- “Simulated oracle”: In this model, all citizens are asked simultaneously to vote on policies or candidates, to take a test of basic political knowledge, and to indicate their demographics. With these three sets of data, the government can estimate the public’s “enlightened preferences,” for example, what a fully-informed but demographically-identical voting public would want. It implements these enlightened preferences.
For much of history, the powerful denied voting rights to the nonpowerful for illogical and immoral reasons. Religion, gender, race, and social class all served as reasons to deny voting rights. But the wrongness of suppressing some voting rights for venal reasons does not mean that the idea of unequal voting is wrong.
“Once we understand the theory of rational ignorance, political ignorance no longer seems strange. Of course people are ignorant.”
A more responsible approach would equate voting rights to driving rights. Governments deny driving rights to motorists who put other citizens at risk. Society recognizes character and competence as important in the jury system. Courts can disqualify a juror due to a lack of knowledge and moral character. They overrule incompetently rendered verdicts. Because juries have real power, the US judicial system allows for limits on jury service and decisions.
Idiots in the Polling Booth
Sound judgment is crucial. If you’re crossing the street, you look both ways. You wouldn’t see a Mack truck and presume it’s a trick to confuse you. When crossing the street, you face real consequences for a bad decision.
“Most democratic citizens and voters are, well, ignorant, irrational and misinformed nationalists.”
Step into the voting booth, and you can behave more stupidly. Your vote is unlikely to swing a major election. You could abstain, you could vote rationally after much study, or you could vote in the most irrational or misinformed way possible – yet your life would be unlikely to change as a result of your choice. In a democracy, voters experience no individual punishment for irresponsible behavior.
Even so, Americans pay for collective bad decisions because they can lead to futile wars, misguided environmental policy, and foolish law enforcement. Hobbits and hooligans rule American politics. An American who earns a bachelor’s degree from a mediocre college vault into the ranks of the nation’s intelligentsia. Good luck finding US voters who can name their members of Congress or identify which party controls that body. Americans flail at rudimentary civics questions such as which nations the US fought in World War II, what the Cold War was about, or what “liberal” means.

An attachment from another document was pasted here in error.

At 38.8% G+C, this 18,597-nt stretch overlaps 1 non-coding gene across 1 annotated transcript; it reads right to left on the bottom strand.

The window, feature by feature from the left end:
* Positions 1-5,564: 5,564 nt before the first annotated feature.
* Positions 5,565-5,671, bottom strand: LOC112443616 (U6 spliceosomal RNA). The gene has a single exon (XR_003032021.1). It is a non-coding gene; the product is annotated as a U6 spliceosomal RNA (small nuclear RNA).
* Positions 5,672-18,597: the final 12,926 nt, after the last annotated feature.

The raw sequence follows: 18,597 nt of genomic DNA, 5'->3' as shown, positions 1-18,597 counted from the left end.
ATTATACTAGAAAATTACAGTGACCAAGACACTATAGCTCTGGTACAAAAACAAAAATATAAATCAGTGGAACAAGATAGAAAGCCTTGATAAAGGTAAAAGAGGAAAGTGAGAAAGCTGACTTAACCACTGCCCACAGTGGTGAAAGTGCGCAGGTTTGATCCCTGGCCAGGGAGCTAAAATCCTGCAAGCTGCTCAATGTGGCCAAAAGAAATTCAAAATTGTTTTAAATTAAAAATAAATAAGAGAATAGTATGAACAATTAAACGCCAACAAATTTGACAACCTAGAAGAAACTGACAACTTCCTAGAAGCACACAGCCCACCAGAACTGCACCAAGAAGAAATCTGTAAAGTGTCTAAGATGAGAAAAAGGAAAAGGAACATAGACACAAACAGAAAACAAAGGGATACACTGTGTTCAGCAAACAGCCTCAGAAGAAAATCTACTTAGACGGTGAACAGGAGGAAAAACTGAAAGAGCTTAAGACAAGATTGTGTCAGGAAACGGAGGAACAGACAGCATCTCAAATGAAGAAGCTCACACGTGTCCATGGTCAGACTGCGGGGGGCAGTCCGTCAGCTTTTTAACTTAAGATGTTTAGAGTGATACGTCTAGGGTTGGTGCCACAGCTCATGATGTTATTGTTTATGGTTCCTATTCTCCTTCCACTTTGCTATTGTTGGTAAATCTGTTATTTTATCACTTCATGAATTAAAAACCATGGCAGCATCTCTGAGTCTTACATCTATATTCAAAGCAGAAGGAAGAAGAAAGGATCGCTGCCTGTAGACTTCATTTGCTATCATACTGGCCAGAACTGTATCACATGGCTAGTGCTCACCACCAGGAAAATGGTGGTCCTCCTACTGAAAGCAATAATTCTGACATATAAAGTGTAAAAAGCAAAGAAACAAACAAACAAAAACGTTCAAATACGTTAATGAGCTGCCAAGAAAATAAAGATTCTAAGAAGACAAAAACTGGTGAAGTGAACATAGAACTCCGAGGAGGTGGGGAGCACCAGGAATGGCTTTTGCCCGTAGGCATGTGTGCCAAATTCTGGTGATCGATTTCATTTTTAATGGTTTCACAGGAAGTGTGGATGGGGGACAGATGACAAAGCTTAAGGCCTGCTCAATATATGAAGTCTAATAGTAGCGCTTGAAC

“Realistically, epistocracies will still feature the rule of hooligans rather than vulcans, although epistocratic vulcans may be more vulcan-like than in democracy.”
The scores plunge further when the questions get technical. Where does Mitt Romney stand on abortion? How much of the federal budget goes to Social Security? Did TARP (Troubled Asset Relief Program) pass under Bush or Obama? The abysmal test scores exaggerate Americans’ knowledge. Quizzes that the Pew Research Center and other companies conduct are multiple-choice tests. If they were fill-in-the-blank queries or essay questions, scores would fall even more.
“Political psychology shows that we are not disposed to be vulcans. But we can overcome our cognitive biases with effort.”
Voter stupidity isn’t a character flaw. It’s “rational ignorance.” Most voters lack an incentive to stay informed about current events and public policy. They ignore politics. A small subset of voters enjoys reading about politics and policy, but most citizens don’t pay any attention whatsoever.